Alec Baldwin sued for wrongful death of ‘Rust’ cinematographer Halyna Hutchins

Feb 16, 2022
Alec Baldwin alongside seven other producers and crew of ill-fated movie 'Rust' are sued for Halyna Hutchins' death. Source: Getty

The family of Rust cinematographer, Halyna Hutchins,  have filed a lawsuit against Hollywood actor, Alec Baldwin, and others involved in the production of Rust, alleging their reckless actions led to her death. 

Hutchins was shot through the torso, on October 21, 2021, during a rehearsal scene when Baldwin, allegedly fired what he thought was a prop gun. Hutchins was airlifted to a hospital in Albuquerque, New Mexico, where she tragically died, leaving behind her husband, Matthew Hutchins, and their 9-year-old son. 


View this post on Instagram


A post shared by Oliver Mercer (@oliver_mercer756)

The lawsuit was announced in a news conference on Tuesday, February 15, by attorney Brian Panish, who represents Hutchins’ estate. It is alleged that Baldwin and others involved in the film violated numerous industry safety standards. 

“It never should have happened,” said Panish. 

The lawsuit cited text messages and emails sent by camera assistant, Lane Luper, who raised red flags about accidental discharges on set and claimed the production was “riddled with breaches of safety protocols.” That Baldwin, along with other producers, had “cut corners” and “chose to hire the cheapest crew available, “specifically stating they”knowingly hired a wholly unqualified armourer,” who was also splitting her time in a second role as the assistant props master.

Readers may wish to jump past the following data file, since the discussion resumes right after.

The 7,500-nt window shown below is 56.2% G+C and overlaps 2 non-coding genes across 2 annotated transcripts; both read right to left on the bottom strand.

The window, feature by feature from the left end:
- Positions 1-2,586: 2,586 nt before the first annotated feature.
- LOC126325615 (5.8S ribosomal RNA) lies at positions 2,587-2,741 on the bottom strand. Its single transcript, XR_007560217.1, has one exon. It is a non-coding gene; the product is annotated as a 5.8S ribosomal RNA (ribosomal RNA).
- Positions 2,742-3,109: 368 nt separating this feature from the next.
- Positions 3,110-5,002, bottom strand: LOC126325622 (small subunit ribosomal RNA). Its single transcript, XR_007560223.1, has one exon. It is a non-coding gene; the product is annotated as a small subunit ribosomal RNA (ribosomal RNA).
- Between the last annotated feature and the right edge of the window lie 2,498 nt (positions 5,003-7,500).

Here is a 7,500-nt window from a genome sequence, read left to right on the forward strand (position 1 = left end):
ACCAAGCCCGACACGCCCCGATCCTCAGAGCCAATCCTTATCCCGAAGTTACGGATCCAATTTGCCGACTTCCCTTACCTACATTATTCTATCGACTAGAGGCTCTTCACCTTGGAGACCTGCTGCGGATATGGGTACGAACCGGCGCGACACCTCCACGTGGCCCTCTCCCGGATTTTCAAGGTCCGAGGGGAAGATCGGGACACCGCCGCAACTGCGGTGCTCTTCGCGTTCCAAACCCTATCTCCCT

In a statement to CNN, Aaron Dyer, attorney for Baldwin and other producers of Rust, said they are “still continuing to cooperate with the authorities to determine how live ammunition arrived on the Rust set in the first place. Any claim that Alec was reckless is entirely false.” 


View this post on Instagram


A post shared by Halyna Hutchins (@halynahutchins)

Dyer further stated that Baldwin, Halyna, and the rest of the Rust crew relied on a statement given to them by two professionals responsible for checking that the gun was a “cold gun”, meaning there is no possibility of a discharge, blank or otherwise.

During his bombshell tell-all interview with ABC’s George Stephanopoulos late last year, a PTSD stricken Baldwin claimed he and Hutchins were going over how she wanted to position his hand before the gun went off, saying he “would never point a gun at anyone and then pull the trigger.”

“The gun was supposed to be empty; I was told I was handed an empty gun,” Baldwin said in the interview. “There’s only one question to be resolved … only one. And that is, where did the live round come from?”

The Santa Fe Sheriff’s Office has had an ongoing investigation of the incident, mainly focusing on how a live round made it onto the set. 

Search warrants have shown the film’s armourer, Reed Gutierrez, loaded the revolver with what she thought were dummy rounds. She then gave the gun to assistant director, Dave Halls, who proclaimed the gun was “cold” before handing it to Baldwin.

While Santa Fe Sheriff’s Office has not yet charged anyone for the shooting, Randi McGinn, the estate’s attorney in Albuquerque, said she expected the lawsuit would get to trial within a year and a half to two years. 

Stories that matter
Emails delivered daily
Sign up